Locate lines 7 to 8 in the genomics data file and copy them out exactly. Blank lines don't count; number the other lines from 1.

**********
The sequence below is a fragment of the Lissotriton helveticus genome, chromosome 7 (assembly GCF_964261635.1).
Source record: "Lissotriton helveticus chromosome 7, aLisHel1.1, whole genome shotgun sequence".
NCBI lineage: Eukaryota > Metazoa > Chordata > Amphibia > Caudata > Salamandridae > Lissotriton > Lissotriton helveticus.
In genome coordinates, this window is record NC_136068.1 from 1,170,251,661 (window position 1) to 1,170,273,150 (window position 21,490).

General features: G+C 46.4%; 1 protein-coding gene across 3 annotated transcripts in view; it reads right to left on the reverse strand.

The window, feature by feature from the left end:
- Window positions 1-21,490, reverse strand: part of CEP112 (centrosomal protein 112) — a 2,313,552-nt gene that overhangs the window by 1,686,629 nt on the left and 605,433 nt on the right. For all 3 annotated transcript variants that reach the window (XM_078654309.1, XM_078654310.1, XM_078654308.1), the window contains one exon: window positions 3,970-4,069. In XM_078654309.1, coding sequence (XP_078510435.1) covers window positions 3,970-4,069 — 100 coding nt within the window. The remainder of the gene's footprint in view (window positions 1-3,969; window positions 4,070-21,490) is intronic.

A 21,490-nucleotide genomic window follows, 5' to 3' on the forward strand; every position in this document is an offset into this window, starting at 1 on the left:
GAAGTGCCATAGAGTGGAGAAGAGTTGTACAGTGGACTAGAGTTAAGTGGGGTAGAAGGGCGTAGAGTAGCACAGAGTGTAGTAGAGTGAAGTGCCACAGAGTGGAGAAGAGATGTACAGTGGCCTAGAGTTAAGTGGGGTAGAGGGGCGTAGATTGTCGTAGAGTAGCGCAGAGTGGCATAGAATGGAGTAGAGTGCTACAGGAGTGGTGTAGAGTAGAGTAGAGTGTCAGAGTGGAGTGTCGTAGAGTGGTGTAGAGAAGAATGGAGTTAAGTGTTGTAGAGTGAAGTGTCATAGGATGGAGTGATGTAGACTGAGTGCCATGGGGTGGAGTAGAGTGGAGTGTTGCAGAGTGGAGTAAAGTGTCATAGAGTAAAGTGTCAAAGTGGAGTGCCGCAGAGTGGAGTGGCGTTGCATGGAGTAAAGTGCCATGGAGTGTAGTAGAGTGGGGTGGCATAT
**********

- Window positions 1-21,490, reverse strand: part of CEP112 (centrosomal protein 112) — a 2,313,552-nt gene that overhangs the window by 1,686,629 nt on the left and 605,433 nt on the right. For all 3 annotated transcript variants that reach the window (XM_078654309.1, XM_078654310.1, XM_078654308.1), the window contains one exon: window positions 3,970-4,069. In XM_078654309.1, coding sequence (XP_078510435.1) covers window positions 3,970-4,069 — 100 coding nt within the window. The remainder of the gene's footprint in view (window positions 1-3,969; window positions 4,070-21,490) is intronic.

A 21,490-nucleotide genomic window follows, 5' to 3' on the forward strand; every position in this document is an offset into this window, starting at 1 on the left: